Custodial Combatants: Our School’s First Responders


A custodian sanitizing lockers.

Isabella Baker, Arts and Entertainment Section Editor

In times of crisis, it takes a certain kind of person to step forward and take action to help their fellow man. Brave, selfless, and hopeful, these kinds of people volunteer their time, effort, and sometimes life in order to make a better world for the rest of us to live in.

These people are more common than one might think. Seemingly ordinary people who keep our fabric of existence together, who without, we couldn’t do our annual check-ups, buy food at a discounted price, or safely use a public toilet. Because crisis can come in the form of a completely unprecedented, unplanned pandemic. And the only troops or special forces we have to combat it are people like doctors, grocery store employees, and custodians. Because in order to survive, we need to hold on to the shreds of normalcy we have left, and most importantly we need to survive. Without those who keep us healthy, sustained, and safe in our places of work, we would be powerless.

Custodians are one of the most important kinds of essential workers. They are the only protection we have, besides our own sanitary routines, against any enemy viruses lurking on every surface we might touch. In fact, they are so important, that Prince George’s county has deemed them “emergency personnel”, according to their position description of the PGCPS website. Emergency personnel has to report to school in almost every situation where administration, teachers, and students are allowed to stay home. According to PGCPS administrative procedure, “When schools, Central, and Area Offices are closed because of severe weather or other emergency conditions, only EMERGENCY PERSONNEL are required to report as usual.” They are the backbone of our school, and are expected to put their job as apriority above all else. When school is canceled because of snow, it’s usually a “code yellow”, but custodians must report for work. They have to risk driving on icy roads in order to maintain the building. 

Though schools are closed for all personnel due to the severity of the pandemic (this would be considered a “code red”), custodians in other essential business settings are continuously doing their jobs. If a school, when closed, needs building maintenance during a snowstorm, imagine the upkeep in a hospital needed during a pandemic, where virtually any place that is not sanitized could be another number on the death toll.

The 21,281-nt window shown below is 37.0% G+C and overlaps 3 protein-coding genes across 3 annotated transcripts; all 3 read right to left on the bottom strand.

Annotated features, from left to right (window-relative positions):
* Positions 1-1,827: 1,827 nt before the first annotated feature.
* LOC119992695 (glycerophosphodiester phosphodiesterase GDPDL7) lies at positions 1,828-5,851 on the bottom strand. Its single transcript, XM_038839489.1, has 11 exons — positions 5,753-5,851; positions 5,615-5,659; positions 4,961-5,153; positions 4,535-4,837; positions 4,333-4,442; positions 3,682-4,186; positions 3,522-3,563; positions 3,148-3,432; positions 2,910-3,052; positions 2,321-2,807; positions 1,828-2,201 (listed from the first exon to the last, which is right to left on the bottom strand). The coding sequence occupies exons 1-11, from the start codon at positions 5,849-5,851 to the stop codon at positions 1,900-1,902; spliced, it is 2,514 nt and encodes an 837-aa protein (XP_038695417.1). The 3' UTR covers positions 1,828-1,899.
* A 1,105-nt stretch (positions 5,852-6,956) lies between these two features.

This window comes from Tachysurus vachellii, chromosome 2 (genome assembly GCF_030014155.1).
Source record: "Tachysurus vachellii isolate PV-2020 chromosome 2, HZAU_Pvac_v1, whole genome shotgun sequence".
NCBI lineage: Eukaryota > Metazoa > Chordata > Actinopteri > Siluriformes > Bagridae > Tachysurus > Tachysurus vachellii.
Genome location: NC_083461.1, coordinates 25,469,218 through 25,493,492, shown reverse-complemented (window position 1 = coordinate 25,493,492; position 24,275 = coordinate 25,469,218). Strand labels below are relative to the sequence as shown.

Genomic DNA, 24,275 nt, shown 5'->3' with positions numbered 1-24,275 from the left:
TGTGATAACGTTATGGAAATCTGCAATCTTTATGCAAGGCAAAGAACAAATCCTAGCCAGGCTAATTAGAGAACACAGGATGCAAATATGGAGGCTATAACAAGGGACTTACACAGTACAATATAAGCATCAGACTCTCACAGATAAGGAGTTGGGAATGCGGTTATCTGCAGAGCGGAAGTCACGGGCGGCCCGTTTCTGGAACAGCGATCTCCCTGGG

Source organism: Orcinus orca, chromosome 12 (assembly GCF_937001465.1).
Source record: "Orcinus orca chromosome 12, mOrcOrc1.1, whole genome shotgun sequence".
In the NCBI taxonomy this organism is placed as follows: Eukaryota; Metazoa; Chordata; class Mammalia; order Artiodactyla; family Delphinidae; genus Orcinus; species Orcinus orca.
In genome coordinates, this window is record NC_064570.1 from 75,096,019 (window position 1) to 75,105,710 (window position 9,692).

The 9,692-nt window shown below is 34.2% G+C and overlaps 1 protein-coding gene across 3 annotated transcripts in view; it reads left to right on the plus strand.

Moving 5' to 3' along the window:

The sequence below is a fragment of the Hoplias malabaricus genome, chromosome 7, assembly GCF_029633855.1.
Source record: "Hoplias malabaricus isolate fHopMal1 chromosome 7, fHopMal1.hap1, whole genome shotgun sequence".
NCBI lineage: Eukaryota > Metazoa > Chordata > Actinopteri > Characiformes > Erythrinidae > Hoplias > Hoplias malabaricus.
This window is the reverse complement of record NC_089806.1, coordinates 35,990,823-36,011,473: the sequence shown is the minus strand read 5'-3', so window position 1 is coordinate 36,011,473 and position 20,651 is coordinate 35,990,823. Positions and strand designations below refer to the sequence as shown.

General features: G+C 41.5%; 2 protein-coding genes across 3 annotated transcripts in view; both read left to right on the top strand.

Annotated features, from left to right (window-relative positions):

Students weighed in on the importance of custodians, emphasizing just how important their roles truly were, and stated how they saw custodians taking early action against the pandemic in its early stages. 

Niya John, a senior at Eleanor Roosevelt High, felt that “janitors and sanitation workers are extremely important during pandemics. Not only are they tasked with disinfecting and sanitizing the school so that it’s safe…but they also must keep up with the more mundane tasks so that the building itself can run smoothly. Like keeping the AC going, making sure the power doesn’t act up, sweeping the floors, locking up in the evening.”

She also noticed that about a week before school closed, “the bathrooms were cleaner and more stocked than usual. Especially of soap and paper towels.” 

Creedence Jackson, a junior, noticed similar haste in restocking cleaning supplies and amenities, and saw “janitors…distributing cleaning spray to classrooms, most likely to prevent spread of the virus.” 

He went on to reiterate the sentiment that custodial jobs, especially in the context of an easily contractible virus, are riskier than ever.

“I think that custodians have one of the most important but also dangerous jobs during this pandemic, because what they do can prevent the virus from spreading through the essential businesses. I also think it’s very brave because they could be directly exposed to the virus in public places.”

All in all, it is clear that emergency personnel, specifically custodians, make a direct impact in benefitting the lives of everyone, in every setting. They work to keep us safe, clean, and healthy, and without them, the infrastructure of business, education, health, and legal institutions would come crashing down.

Let’s hope that their paychecks reinstate their significance as much as the pandemic does.